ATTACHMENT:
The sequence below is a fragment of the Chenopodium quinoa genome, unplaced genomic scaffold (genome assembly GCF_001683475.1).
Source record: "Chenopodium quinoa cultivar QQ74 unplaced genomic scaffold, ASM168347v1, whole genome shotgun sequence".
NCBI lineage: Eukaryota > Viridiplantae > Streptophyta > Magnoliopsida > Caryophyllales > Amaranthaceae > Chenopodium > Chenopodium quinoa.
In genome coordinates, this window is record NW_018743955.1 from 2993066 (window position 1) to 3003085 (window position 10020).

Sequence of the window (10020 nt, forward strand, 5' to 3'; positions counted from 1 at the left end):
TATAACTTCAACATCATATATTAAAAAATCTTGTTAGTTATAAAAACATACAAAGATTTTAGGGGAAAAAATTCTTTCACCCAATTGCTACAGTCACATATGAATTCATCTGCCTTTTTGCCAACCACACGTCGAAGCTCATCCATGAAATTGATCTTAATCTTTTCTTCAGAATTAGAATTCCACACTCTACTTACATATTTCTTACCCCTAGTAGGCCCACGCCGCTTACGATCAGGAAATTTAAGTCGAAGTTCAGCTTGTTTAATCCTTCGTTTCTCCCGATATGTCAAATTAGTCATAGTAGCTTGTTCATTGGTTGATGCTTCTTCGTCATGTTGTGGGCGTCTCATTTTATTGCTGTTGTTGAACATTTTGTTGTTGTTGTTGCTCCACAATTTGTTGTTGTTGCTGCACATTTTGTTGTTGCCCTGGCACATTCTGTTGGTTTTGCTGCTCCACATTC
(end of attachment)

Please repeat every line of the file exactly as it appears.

The sequence below is a fragment of the Chenopodium quinoa genome, unplaced genomic scaffold (genome assembly GCF_001683475.1).
Source record: "Chenopodium quinoa cultivar QQ74 unplaced genomic scaffold, ASM168347v1, whole genome shotgun sequence".
NCBI lineage: Eukaryota > Viridiplantae > Streptophyta > Magnoliopsida > Caryophyllales > Amaranthaceae > Chenopodium > Chenopodium quinoa.
In genome coordinates, this window is record NW_018743955.1 from 2993066 (window position 1) to 3003085 (window position 10020).

Sequence of the window (10020 nt, forward strand, 5' to 3'; positions counted from 1 at the left end):
TATAACTTCAACATCATATATTAAAAAATCTTGTTAGTTATAAAAACATACAAAGATTTTAGGGGAAAAAATTCTTTCACCCAATTGCTACAGTCACATATGAATTCATCTGCCTTTTTGCCAACCACACGTCGAAGCTCATCCATGAAATTGATCTTAATCTTTTCTTCAGAATTAGAATTCCACACTCTACTTACATATTTCTTACCCCTAGTAGGCCCACGCCGCTTACGATCAGGAAATTTAAGTCGAAGTTCAGCTTGTTTAATCCTTCGTTTCTCCCGATATGTCAAATTAGTCATAGTAGCTTGTTCATTGGTTGATGCTTCTTCGTCATGTTGTGGGCGTCTCATTTTATTGCTGTTGTTGAACATTTTGTTGTTGTTGTTGCTCCACAATTTGTTGTTGTTGCTGCACATTTTGTTGTTGCCCTGGCACATTCTGTTGGTTTTGCTGCTCCACATTC